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Amendment of Foreign Investments Act to spur FDI inflow sought

ANTIPOLO CITY, Philippines – Men work on steel beams at a shopping mall construction project in this upland suburb east of Manila, 28 Dec 2017. Senate Committee on Economic Affairs chair Win Gatchalian lamented the low foreign direct investment (FDI) accumulation figures recorded by the country in recent years, which saw the Philippines continue to lag behind many of its ASEAN peers as a result of the its relatively restrictive foreign investment laws and policies. Photo by Mark Cayabyab/OS Win Gatchalian

Senator Win Gatchalian is pushing for the amendment of the Foreign Investments Act (FIA) of 1991 in a bid to provide a renewed boost to the entry of foreign direct investments (FDI) into the country and stimulate job creation.

Senate Bill No. 2227, sponsored by Gatchalian, seeks to amend certain provisions of the FIA to “take advantage of global and regional economic dynamics” and help make the Philippines a more attractive investment destination.

“These amendments will result in a foreign investment regime that is more fine-tuned to the changing economic climate and its accompanying demands,” said Gatchalian, chair of the Senate Committee on Economic Affairs. “Our receptiveness to these changes may very well determine whether we can live up to our true economic potential or remain in the doldrums compared to our next-door neighbors.”

“We remain a relatively unattractive investment destination because our investment laws are less open and generally more inhibitory compared to those of our neighbors in the ASEAN,” Gatchalian added.

One of the amendments proposed under the bill is the updating of the FIA’s policy declaration to recognize advancements in technology and the importance of global and regional economic realities to the local economy.

The bill also seeks to amend Section 4 of the FIA to expressly exclude the practice of professions from the coverage of the law, thus emphasizing that the law governs only equity investments in the Philippines by non-Filipinos.

SBN 2227 mandates the National Economic and Development Authority (NEDA), in cooperation and consultation with the Board of Investments (BOI), the Department of Trade and Industry (DTI), the Securities and Exchange Commission (SEC), and other pertinent government agencies, to conduct an annual review of the country’s Foreign Investment Negative List (FINL) to ensure that the list is aligned with this policy.

Under the present set-up, the government releases the FINL – an enumeration of sectors where foreign investors can only exercise limited participation – every two years.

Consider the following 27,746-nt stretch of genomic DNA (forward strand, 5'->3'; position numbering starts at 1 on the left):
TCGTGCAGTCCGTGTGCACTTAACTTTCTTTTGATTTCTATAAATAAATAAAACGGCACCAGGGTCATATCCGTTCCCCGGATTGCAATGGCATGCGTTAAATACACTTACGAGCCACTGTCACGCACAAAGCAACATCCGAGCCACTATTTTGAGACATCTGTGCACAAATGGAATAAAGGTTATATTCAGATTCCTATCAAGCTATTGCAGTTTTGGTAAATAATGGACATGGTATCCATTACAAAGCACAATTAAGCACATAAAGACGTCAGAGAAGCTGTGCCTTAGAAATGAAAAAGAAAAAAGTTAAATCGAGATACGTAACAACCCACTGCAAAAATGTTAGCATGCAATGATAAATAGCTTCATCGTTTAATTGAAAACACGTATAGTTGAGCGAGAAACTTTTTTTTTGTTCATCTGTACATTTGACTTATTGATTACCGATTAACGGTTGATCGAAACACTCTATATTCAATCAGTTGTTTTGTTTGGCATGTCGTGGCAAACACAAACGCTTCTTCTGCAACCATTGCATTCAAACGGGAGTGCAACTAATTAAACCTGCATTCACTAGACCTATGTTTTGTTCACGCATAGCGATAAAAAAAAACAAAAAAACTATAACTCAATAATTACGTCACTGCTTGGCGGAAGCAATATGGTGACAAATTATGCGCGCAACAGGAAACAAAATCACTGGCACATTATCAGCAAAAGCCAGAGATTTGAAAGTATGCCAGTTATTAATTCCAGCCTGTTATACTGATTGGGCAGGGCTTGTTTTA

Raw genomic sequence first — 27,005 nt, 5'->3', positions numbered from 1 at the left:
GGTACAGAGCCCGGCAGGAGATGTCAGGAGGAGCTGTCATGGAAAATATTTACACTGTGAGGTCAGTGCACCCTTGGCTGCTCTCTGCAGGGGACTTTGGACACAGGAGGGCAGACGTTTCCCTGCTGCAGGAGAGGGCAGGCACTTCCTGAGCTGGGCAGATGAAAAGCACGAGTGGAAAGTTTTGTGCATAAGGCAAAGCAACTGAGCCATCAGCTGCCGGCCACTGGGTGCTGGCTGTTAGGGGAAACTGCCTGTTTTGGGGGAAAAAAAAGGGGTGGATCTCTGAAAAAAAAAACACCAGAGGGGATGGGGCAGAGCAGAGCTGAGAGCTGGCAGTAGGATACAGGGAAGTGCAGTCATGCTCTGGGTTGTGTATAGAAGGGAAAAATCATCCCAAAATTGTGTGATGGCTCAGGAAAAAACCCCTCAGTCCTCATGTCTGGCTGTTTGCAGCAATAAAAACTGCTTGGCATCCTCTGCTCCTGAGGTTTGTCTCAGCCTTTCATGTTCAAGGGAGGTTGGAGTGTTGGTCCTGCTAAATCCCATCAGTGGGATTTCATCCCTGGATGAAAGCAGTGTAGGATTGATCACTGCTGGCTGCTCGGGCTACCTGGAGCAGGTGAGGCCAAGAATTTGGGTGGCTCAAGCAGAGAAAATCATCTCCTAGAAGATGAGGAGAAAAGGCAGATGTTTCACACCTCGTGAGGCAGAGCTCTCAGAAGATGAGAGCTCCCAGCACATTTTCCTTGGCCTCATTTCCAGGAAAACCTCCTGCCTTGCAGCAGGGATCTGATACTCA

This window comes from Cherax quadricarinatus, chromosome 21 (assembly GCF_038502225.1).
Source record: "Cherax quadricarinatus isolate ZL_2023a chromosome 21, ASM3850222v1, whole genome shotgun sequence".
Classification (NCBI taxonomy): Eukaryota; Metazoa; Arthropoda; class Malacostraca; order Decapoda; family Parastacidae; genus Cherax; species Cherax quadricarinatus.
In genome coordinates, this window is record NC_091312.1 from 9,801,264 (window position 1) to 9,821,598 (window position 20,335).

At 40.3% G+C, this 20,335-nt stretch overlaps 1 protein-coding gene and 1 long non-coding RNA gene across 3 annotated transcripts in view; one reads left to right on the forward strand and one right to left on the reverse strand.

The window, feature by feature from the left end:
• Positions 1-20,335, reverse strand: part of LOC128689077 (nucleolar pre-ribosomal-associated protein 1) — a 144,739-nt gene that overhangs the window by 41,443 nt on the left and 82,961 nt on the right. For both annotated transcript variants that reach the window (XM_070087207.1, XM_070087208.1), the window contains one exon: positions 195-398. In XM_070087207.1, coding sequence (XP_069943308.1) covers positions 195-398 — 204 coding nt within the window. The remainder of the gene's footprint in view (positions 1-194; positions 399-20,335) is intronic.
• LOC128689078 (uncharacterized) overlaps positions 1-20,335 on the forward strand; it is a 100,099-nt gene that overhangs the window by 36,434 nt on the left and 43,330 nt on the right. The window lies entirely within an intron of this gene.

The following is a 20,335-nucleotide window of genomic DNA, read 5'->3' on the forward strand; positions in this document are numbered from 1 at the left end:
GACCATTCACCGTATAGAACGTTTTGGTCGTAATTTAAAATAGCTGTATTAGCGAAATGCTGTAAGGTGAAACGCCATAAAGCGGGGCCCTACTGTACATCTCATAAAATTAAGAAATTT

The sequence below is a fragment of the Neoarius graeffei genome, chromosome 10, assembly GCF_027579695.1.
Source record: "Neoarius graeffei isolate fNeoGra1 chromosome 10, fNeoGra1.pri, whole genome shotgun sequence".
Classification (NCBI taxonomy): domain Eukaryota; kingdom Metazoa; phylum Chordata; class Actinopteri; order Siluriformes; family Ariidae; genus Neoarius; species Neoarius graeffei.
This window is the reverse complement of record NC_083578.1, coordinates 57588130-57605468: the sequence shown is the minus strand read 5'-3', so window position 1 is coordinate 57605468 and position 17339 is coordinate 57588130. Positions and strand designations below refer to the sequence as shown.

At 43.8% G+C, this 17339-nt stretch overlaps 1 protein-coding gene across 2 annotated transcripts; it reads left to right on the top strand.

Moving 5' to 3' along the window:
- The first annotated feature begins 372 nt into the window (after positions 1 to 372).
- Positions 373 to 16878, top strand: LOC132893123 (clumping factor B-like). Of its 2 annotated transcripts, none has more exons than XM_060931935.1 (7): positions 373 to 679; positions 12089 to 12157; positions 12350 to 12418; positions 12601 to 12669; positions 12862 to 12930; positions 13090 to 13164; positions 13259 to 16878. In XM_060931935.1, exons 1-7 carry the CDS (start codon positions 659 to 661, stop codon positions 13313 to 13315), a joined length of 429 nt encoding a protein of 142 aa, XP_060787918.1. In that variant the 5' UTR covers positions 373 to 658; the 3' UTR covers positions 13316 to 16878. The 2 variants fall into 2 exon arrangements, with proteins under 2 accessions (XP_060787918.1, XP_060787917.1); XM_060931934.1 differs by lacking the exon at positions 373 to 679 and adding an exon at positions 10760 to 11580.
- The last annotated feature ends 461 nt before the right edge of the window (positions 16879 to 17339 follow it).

The bill also paves the way for the establishment of a web portal that will serve as a central database containing information about the country’s foreign investment laws, rules and regulations, and policies, including restrictions. The portal will be maintained by the Board of Investments in coordination with other relevant agencies.

Gatchalian lamented the low FDI accumulation figures recorded by the country in recent years, which saw the Philippines continue to lag behind many of its ASEAN peers as a result of the its relatively restrictive foreign investment laws and policies.

According to data from the World Bank, the Philippines’ FDI accumulation for the 2015-2017 period stood at US$23.98 billion, way below Singapore, which recorded US$208.48 billion. Indonesia ranked second in the region with US$45.79 billion, Vietnam third with US$35.5 billion, followed by Malaysia with US$32.84 billion. Only Thailand, which brought up the rear at US$19.78 billion, recorded a lower FDI accumulation than the Philippines.

The senator also noted that the Organization for Economic Cooperation and Development’s 2018 FDI Regulatory Restrictiveness Index listed the Philippines as one of the most restrictive countries when it comes to FDI rules.

Gatchalian sought to allay fears that the liberalized investment environment could be used by foreign investors to deprive Filipinos of the opportunity to work within the country.

“I filed a bill last week amending the Official Development Assistance (ODA) Act, which seeks to protect the interests of Filipino workers by prioritizing them for employment in development projects financed through ODA funds.” Gatchalian said.

Data from the International Monetary Fund’s 2018 World Economic Outlook showed that the country had the highest unemployment rate among the six large ASEAN markets last year, at 5.3%. In contrast, Thailand recorded an unemployment rate of 0.7%, followed by Singapore at 2.0%, Vietnam at 2.2%, Malaysia at 3.2%, and Indonesia at 5.2%.